| PGE is double-dipping with its pollution tax credits for the Trojan nuke. |
IMAGE: jan fardell
Here's what they all have in common: a piggish reliance on Oregon's pollution tax credit, a gaping loophole established in 1967 and impervious to closure efforts ever since.
Last week, the Republican-controlled Oregon House voted to lengthen and strengthen the program, which, unless the Senate objects, will be extended for another seven years.
Fans of the program--which cost the state $27 million in the past two years--say the give-backs are an economic-development tool, providing relief to Oregon businesses struggling to comply with expensive environmental regs.
But an analysis by the state's department of administrative services claims that 75 percent of the $219 million in credits awarded since 1995 paid for work that was mandated by federal or state laws and would have been done with or without the credit. Moreover, many of the credits don't appear to provide much economic development.
Want an example? Enron subsidiary Portland General Electric is building a storage facility for spent nuclear rods from the defunct Trojan nuke plant. Although PGE has already built the full cost of decommissioning the plant into its electric rates, under the pollution-credit program it could still get tax credits worth $27.5 million over the next decade. (Utility activists say PGE paid only $10 in state income taxes last year.)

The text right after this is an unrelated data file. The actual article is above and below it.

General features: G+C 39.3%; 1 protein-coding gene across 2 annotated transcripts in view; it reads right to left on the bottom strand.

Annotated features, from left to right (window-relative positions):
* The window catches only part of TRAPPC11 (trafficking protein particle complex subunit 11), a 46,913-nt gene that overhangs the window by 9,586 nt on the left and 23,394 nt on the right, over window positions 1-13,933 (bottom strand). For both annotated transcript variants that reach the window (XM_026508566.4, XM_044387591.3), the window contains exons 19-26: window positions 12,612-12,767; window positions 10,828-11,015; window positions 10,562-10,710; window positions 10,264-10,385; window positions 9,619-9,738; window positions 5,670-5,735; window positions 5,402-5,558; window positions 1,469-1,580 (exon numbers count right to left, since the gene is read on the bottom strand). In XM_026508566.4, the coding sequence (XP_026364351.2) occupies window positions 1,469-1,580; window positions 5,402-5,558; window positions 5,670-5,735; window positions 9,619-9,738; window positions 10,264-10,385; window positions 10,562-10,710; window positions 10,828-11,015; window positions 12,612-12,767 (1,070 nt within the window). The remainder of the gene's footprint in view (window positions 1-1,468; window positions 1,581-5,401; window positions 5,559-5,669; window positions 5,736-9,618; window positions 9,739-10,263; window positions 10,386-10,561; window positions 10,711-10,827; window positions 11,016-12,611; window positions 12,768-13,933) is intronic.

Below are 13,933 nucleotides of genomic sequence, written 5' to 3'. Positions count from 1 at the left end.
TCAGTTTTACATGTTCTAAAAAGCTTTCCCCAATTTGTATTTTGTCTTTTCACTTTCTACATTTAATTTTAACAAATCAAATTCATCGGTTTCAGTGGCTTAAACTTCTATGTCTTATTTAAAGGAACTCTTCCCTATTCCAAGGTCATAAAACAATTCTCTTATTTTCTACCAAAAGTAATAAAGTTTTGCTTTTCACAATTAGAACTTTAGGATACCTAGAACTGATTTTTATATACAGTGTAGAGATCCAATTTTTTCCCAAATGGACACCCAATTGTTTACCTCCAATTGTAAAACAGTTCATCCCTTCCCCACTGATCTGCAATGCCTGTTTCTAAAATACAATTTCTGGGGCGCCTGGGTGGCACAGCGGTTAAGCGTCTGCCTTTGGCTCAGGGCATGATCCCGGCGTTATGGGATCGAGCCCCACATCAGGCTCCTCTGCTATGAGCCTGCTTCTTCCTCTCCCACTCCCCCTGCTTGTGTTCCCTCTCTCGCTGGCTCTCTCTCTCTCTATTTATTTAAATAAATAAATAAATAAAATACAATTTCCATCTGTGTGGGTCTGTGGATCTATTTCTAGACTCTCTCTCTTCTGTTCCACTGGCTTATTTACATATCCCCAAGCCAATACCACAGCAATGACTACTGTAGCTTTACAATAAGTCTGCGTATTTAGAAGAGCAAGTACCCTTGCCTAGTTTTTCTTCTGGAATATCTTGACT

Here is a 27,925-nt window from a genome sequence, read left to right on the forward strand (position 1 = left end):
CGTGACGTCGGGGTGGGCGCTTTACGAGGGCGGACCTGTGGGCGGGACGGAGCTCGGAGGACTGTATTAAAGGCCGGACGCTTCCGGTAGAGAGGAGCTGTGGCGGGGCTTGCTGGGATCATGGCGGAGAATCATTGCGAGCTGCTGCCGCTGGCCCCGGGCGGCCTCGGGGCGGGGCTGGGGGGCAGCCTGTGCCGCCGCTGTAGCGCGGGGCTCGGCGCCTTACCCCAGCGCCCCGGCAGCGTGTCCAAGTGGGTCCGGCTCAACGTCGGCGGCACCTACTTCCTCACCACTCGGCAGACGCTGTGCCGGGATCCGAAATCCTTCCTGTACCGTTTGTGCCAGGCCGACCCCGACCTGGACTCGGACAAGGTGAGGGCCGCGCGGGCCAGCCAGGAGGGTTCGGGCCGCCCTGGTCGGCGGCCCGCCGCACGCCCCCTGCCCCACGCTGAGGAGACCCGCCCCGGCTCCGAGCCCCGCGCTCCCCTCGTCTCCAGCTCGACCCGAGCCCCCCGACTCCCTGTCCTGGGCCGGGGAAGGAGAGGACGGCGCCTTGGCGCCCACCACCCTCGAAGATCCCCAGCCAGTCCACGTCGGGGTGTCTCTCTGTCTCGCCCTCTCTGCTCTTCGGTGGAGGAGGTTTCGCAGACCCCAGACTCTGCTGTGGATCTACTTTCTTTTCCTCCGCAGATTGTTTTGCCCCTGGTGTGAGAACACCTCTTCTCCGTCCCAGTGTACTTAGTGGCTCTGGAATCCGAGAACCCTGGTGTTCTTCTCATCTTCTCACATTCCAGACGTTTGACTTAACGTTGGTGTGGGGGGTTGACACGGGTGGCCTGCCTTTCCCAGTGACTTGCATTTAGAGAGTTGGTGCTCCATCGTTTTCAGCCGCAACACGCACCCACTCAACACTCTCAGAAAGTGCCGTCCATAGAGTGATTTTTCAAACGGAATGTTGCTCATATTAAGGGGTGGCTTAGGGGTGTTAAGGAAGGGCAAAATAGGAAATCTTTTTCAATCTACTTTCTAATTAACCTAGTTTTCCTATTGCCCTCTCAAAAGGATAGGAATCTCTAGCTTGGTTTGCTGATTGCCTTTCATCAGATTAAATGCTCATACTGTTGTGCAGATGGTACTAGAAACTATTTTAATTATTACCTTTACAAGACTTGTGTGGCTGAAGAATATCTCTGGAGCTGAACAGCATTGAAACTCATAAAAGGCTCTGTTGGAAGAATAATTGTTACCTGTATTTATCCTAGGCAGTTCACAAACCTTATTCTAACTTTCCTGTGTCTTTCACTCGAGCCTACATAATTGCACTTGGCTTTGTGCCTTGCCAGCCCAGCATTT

But the pork associated with pollution tax credits extends far beyond corporate behemoths. Of the 833 pollution tax credits granted in the past two years, about 500 went to individuals who bought wood chippers for backyard cleanups. "These guys are buying wood chippers, not creating jobs," says Rep. Mark Hass (D-Washington County). "Neither is PGE. Why were we giving them a tax break to begin with? They're a monopoly; they're not going to relocate."
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